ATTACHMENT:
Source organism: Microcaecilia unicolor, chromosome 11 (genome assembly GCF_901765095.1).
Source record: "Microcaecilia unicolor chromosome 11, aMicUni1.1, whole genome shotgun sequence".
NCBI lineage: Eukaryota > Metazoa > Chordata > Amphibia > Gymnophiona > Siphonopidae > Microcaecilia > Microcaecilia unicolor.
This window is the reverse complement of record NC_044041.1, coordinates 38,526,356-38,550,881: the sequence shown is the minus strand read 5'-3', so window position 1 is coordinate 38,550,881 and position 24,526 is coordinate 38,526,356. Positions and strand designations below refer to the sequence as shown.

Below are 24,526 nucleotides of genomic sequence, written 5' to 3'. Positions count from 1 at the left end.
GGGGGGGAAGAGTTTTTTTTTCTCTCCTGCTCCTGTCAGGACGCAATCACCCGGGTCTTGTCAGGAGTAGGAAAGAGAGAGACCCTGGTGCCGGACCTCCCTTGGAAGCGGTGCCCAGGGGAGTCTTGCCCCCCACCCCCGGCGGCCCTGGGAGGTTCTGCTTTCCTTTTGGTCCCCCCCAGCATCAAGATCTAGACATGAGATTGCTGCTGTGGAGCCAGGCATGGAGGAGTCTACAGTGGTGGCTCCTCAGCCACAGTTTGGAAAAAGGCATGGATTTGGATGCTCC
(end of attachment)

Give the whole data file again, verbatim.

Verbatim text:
Source organism: Microcaecilia unicolor, chromosome 11 (genome assembly GCF_901765095.1).
Source record: "Microcaecilia unicolor chromosome 11, aMicUni1.1, whole genome shotgun sequence".
NCBI lineage: Eukaryota > Metazoa > Chordata > Amphibia > Gymnophiona > Siphonopidae > Microcaecilia > Microcaecilia unicolor.
This window is the reverse complement of record NC_044041.1, coordinates 38,526,356-38,550,881: the sequence shown is the minus strand read 5'-3', so window position 1 is coordinate 38,550,881 and position 24,526 is coordinate 38,526,356. Positions and strand designations below refer to the sequence as shown.

Below are 24,526 nucleotides of genomic sequence, written 5' to 3'. Positions count from 1 at the left end.
GGGGGGGAAGAGTTTTTTTTTCTCTCCTGCTCCTGTCAGGACGCAATCACCCGGGTCTTGTCAGGAGTAGGAAAGAGAGAGACCCTGGTGCCGGACCTCCCTTGGAAGCGGTGCCCAGGGGAGTCTTGCCCCCCACCCCCGGCGGCCCTGGGAGGTTCTGCTTTCCTTTTGGTCCCCCCCAGCATCAAGATCTAGACATGAGATTGCTGCTGTGGAGCCAGGCATGGAGGAGTCTACAGTGGTGGCTCCTCAGCCACAGTTTGGAAAAAGGCATGGATTTGGATGCTCC